NFL rejects 'Please Stand' ad from veterans group

The NFL has rejected a one-page advertisement for the Super Bowl program from the American Veterans (AMVETS) organization that included the message "Please Stand."

“The Super Bowl game program is designed for fans to commemorate and celebrate the game, players, teams and the Super Bowl,” NFL spokesman Brian McCarthy said. “It’s never been a place for advertising that could be considered by some as a political statement. The NFL has long supported the military and veterans and will again salute our service members in the Super Bowl with memorable on-field moments that will be televised as part of the game.”

Joe Chenelly, executive director of AMVETS, said players who protest by kneeling during the national anthem are exercising their free speech and that AMVETS only wanted to do the same.

“The protests are very much out of our purview,” he said. “We were not looking to comment on those. This is part of our Americanism program” in which the organization conducts seminars in schools and with youth groups on the proper way to display, care for and respect the flag.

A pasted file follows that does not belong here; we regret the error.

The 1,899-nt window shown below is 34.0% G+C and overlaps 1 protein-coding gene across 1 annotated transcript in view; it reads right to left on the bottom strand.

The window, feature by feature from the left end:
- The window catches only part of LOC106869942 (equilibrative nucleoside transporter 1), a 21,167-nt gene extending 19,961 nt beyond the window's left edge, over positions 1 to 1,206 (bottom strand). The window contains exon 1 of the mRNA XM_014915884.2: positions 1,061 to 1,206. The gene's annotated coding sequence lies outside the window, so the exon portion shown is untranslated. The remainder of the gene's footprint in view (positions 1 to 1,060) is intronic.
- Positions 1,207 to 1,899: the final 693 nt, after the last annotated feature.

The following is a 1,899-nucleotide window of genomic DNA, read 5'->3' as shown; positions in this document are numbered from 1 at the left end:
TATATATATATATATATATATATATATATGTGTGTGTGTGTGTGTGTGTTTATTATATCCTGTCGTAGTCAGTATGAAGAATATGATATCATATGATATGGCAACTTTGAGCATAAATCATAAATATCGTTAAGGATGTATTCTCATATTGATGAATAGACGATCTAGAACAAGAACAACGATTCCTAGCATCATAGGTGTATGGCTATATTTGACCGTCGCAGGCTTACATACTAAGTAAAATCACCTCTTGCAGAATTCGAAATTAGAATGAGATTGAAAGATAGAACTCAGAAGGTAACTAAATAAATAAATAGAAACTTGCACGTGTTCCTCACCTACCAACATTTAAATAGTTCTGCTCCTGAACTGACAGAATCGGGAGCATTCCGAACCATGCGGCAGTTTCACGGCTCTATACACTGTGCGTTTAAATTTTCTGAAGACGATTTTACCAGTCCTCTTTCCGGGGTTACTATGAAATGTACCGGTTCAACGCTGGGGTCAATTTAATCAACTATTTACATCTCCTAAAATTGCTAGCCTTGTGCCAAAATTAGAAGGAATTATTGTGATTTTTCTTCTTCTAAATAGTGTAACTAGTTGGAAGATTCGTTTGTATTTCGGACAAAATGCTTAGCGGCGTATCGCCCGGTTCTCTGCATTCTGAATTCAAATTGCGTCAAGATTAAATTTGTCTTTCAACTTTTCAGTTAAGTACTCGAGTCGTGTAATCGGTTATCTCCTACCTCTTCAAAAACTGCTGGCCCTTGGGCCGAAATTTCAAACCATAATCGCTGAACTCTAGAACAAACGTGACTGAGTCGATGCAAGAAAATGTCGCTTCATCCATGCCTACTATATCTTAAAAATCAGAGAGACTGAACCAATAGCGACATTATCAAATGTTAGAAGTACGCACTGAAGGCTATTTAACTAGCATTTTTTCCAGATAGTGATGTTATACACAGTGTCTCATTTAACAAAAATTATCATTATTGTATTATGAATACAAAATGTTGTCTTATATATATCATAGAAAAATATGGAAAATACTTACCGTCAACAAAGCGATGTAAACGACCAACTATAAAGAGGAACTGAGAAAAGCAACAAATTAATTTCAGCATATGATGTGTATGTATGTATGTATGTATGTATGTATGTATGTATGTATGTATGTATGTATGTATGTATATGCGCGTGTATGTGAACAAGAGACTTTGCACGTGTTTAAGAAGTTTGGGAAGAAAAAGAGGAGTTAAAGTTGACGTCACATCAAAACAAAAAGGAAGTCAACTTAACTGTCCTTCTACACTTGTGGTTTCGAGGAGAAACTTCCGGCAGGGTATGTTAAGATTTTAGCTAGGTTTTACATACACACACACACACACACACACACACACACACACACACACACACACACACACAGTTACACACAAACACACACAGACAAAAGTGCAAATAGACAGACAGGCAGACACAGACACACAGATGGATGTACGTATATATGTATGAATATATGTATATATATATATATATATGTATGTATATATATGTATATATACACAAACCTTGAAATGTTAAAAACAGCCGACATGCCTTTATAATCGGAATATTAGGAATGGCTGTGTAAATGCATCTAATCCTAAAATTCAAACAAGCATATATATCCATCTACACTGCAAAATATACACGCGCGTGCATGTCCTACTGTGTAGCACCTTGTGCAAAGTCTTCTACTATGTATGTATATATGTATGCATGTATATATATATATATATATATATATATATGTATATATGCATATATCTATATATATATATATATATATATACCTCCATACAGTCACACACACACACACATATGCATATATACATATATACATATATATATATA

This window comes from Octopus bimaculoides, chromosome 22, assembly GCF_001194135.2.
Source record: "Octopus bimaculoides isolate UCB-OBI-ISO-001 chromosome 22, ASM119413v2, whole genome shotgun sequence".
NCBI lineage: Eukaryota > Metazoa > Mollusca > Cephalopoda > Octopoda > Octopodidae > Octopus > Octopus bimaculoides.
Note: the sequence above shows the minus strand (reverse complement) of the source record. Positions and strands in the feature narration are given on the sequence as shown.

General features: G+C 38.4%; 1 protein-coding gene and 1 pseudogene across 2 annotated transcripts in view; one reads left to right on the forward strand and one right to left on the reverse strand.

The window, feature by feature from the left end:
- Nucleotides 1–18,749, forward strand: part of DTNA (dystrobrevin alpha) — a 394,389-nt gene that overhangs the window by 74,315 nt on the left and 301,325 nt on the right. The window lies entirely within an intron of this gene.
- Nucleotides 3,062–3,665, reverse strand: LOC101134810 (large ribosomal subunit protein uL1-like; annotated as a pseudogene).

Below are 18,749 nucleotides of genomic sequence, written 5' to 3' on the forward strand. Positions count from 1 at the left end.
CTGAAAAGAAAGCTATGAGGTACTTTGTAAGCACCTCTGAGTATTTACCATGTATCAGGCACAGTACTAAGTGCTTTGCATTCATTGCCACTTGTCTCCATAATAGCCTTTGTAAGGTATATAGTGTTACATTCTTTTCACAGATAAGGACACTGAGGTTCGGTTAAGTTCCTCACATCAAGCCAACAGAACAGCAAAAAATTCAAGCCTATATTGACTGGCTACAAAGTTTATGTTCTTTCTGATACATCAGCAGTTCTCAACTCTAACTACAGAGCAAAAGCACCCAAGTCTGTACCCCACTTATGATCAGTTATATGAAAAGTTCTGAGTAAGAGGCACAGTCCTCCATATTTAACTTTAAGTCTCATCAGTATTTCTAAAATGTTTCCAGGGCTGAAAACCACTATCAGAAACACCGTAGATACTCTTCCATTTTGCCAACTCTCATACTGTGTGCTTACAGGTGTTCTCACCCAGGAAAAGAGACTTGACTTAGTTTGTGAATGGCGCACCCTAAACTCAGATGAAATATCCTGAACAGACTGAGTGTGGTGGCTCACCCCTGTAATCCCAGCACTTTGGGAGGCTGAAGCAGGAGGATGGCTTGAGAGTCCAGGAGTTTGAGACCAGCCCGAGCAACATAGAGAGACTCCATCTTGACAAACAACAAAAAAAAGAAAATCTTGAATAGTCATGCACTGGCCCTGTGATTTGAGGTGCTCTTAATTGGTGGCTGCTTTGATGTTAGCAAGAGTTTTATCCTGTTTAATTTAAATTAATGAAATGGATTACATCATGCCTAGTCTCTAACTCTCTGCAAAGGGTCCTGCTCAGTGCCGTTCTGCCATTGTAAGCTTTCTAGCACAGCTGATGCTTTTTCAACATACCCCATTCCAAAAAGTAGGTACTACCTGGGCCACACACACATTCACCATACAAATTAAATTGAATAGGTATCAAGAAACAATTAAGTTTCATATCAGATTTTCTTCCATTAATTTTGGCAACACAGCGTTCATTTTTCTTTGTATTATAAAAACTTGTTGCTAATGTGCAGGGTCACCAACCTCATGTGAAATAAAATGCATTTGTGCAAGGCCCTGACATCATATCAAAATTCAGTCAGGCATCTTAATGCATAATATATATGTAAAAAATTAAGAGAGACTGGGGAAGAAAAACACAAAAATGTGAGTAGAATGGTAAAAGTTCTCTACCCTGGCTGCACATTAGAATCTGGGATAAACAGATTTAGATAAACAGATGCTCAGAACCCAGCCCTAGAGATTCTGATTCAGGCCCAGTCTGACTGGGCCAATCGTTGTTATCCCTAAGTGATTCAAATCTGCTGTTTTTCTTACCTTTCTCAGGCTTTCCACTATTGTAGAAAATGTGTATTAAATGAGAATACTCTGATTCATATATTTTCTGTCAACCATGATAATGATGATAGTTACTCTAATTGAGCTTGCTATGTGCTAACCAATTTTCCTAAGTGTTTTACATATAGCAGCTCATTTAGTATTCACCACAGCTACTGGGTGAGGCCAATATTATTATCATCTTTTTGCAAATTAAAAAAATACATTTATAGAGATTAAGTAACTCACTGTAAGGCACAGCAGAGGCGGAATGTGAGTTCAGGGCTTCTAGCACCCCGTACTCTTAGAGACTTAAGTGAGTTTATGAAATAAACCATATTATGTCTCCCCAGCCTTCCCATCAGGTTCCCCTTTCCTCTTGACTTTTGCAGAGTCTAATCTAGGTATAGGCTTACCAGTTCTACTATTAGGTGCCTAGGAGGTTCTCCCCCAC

Marion Polk, AMVETS national commander, wrote a letter to NFL Commissioner Roger Goodell, dated Monday, that says in part: “Freedom of speech works both ways. We respect the rights of those who choose to protest as these rights are precisely what our members have fought — and in many cases died — for. But imposing corporate censorship to deny that same right to those veterans who have secured it for us all is reprehensible and totally beyond the pale.”

“We looked to work with the organization and asked it to consider other options such as ‘Please Honor our Veterans,’” McCarthy said. “They chose not to and we asked it to consider using ‘Please Stand for Our Veterans.’ Production was delayed as we awaited an answer. As the program was going to production, the organization asked about including a hashtag” — as in #PleaseStand — “and was informed that approval would not be provided in time and was asked to approve the ad without the hashtag. The organization did not respond and the program ultimately went into production to meet deadlines.”

Ads for the program are not sold through the NFL but with a third-party publisher. The NFL has final say on approving what goes into the program.

The Super Bowl is set to take place Feb. 4 between the Patriots and the Eagles. Neither team has had players stage protests in recent weeks, with Philadelphia safety Malcolm Jenkins having abandoned his practice of raising a fist during the anthem in early December, after the NFL agreed to provide approximately $90 million social causes deemed important by players.

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